A Radon test is the only way to know with any certainty whether indoor air harbors high levels of this dangerous gas. Radon is a leading cause of lung cancer, second only to smoking, which is why it is important to know when it is present. Radon is odorless, colorless, and tasteless, which is why it is important to have indoor environments tested to determine how much of it is present.
Testing is accomplished in both chemical and digital processes, with a range of time frames, results, and costs. It can be performed with a simple, do-it-yourself kit. It can also be performed by a professional team called to the site. A third option, the most recent development and one that homeowners are turning to in increasing numbers, is the digital test kit.
Charcoal test kits are single use, as are the professional testing sessions. Buy the kit or pay the team, and you get your results in anywhere from 2 to 90 days. Long-term tests prove more accurate. Charcoal test kits are designed to test only in the spot where placed during testing. Professional testing is done only where directed.
Digital radon test kits are reusable, over and over again, with a lifespan of about 10 years. Some digital test units require a power cord for use. Others run on batteries. Digital test kits usually keep a record of test results, from any site, from any date, that can be used for reference at the touch of a button. Most units can be set to display test results for 1-day, 7-days, or long-term testing. Multiple-use, portable, convenient, accurate, and easy to use, is there a reason to choose another type of test?
Step 1: Once you have chosen a digital testing unit you’ll need to power it up. If you’ve chosen a plug-in model, you’ll need to locate the power source. For a battery operated model, just pop in the batteries, hit reset, and you’re ready to go. To install the Wave just download the Airthings App, pull the battery tab, mount it to the wall or ceiling, and follow the simple instructions in the app to register your device.
Step 2: Place the unit in the room that you spend the most time in. Basements and lower floors tend to have higher levels than upper floors. Place the unit at breathing height. Placement should avoid direct sunlight and high humidity, and should be at least 50 cm above the floor, 25 cm from the nearest wall, and 150 cm from any doors, windows, or ventilation. Some units require face up placement in a horizontal position in order to properly calibrate.
Step 3: When the required amount of time has passed, view the results. Minimum wait time in the United States is suggested at 48 hours, but 7 to 30 days is recommended. Performing a 7-day test in each room, then retesting for 30 days in the room with the highest level gives a thorough picture of radon exposure. Testing is most accurate in the winter months, when doors and windows are closed. Try not to ventilate rooms any more than normal during testing.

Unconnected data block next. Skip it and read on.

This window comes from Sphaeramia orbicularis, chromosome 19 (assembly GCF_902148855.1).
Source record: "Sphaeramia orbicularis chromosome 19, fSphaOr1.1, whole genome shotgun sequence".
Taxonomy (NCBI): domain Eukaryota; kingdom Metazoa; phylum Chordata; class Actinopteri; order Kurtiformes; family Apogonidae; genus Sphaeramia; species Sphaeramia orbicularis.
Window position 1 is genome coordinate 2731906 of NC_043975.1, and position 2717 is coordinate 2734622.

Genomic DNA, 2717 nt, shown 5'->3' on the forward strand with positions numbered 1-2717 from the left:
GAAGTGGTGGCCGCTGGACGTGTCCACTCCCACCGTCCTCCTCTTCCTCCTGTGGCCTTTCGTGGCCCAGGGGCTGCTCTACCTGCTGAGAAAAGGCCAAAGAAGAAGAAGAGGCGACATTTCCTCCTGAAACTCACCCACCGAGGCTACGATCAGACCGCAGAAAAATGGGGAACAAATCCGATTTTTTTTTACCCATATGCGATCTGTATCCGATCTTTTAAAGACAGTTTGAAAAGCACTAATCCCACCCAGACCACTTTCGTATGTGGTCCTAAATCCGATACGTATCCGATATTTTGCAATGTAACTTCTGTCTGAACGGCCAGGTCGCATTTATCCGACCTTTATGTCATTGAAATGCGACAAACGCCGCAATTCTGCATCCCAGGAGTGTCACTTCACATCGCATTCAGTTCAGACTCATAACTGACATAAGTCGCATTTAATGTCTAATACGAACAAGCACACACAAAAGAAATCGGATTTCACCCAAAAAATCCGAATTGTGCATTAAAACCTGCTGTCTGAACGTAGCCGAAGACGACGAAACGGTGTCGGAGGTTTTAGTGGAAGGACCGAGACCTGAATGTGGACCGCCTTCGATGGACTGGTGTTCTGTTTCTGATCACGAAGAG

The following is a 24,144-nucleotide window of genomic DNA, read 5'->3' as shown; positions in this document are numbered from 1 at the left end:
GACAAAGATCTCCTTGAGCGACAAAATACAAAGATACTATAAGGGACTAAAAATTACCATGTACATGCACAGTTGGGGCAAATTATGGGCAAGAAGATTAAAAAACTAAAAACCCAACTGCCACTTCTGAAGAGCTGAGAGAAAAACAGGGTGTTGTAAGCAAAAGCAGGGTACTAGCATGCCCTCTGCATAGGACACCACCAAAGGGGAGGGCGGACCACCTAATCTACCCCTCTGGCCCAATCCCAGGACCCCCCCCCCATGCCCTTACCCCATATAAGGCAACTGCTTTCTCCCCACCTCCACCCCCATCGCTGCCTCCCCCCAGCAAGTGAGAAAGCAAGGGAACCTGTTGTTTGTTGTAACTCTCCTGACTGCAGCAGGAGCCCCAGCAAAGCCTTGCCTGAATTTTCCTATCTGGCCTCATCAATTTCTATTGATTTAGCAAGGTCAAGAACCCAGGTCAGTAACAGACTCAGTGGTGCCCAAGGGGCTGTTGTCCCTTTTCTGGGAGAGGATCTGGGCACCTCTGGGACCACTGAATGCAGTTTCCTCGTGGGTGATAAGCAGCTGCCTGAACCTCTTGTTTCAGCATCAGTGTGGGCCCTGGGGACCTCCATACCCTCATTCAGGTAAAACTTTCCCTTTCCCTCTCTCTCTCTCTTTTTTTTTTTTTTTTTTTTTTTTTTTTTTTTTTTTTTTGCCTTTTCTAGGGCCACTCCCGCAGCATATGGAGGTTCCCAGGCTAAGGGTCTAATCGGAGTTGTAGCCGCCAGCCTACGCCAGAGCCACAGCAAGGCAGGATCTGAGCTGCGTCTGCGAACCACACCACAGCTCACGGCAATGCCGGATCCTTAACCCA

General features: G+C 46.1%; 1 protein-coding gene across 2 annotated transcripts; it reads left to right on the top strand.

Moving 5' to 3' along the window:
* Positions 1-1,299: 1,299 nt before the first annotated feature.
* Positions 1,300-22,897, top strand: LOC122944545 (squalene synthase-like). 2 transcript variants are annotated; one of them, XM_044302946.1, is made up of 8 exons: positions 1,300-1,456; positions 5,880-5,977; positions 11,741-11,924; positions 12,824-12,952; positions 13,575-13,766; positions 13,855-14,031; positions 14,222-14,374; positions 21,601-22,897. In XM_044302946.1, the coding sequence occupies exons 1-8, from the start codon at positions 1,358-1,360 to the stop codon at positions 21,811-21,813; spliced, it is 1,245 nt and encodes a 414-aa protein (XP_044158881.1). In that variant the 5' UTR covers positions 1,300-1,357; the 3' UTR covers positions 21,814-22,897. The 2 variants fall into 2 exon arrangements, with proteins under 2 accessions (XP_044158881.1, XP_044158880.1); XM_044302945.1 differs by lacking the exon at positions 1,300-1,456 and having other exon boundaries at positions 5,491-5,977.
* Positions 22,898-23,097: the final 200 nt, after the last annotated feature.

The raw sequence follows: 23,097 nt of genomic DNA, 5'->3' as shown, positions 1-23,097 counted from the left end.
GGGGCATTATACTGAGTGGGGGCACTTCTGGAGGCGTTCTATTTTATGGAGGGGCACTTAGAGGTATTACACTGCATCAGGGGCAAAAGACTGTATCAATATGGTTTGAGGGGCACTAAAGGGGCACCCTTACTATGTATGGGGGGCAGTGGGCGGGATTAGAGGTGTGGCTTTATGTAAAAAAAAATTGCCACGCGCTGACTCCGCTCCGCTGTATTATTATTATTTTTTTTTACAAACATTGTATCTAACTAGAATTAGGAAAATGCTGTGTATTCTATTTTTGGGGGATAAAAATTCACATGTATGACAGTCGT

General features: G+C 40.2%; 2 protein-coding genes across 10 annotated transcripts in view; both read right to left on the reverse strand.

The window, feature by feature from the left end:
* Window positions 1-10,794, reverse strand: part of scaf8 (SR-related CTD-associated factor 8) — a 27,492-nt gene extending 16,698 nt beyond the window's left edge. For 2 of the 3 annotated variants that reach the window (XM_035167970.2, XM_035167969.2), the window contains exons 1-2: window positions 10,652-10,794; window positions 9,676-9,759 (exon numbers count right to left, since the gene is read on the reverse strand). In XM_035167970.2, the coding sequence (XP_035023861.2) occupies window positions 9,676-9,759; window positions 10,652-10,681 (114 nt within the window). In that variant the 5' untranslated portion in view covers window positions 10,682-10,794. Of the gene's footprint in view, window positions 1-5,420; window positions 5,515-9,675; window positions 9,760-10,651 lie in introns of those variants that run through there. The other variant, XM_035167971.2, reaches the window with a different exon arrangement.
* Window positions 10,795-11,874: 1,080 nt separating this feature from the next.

The World Health Organization has set an action level at 100 Bq/m3, above which remediation to lower Radon levels should take place. Countries around the world that use the metric system have adopted the same system, measuring in Becquerels per cubic meter, but may have differing action levels. England specifies 400 Bq/m3 for workplaces, 200 for dwellings, and Italy is at 500 Bq/m3 for workplaces, and in agreement with WHO for dwellings, but both are currently under revision. Germany suggests a voluntary action level at 100 Bq/m3 for dwellings.
In the United States, a level of 4 pCi/L is the action level set by the Environmental Protection Agency. With one pCi/L, or picocurie per liter, equal to thirty-seven Bq/m3, the USEPA action level proves more lenient than that specified by WHO.
Easy and inexpensive, mitigation to alleviate high Radon test levels can be as easy as installing a fan, a vent pipe, or simply sealing openings, cracks, or holes in the foundation of the structure. Occasionally the fix is more complex. Many locations have put Radon mitigation into the building codes, making the fix much easier, or in many cases preventing the need for it.
The good news here is that this is a test you don’t need to study for. The even better news is it is a test you cannot fail. The digital units do the calculations for you, warning you of dangers that may be lurking in indoor environments. And the final good news? This is a test that lets you know when everything is OK. Phew. Now, that’s a relief.
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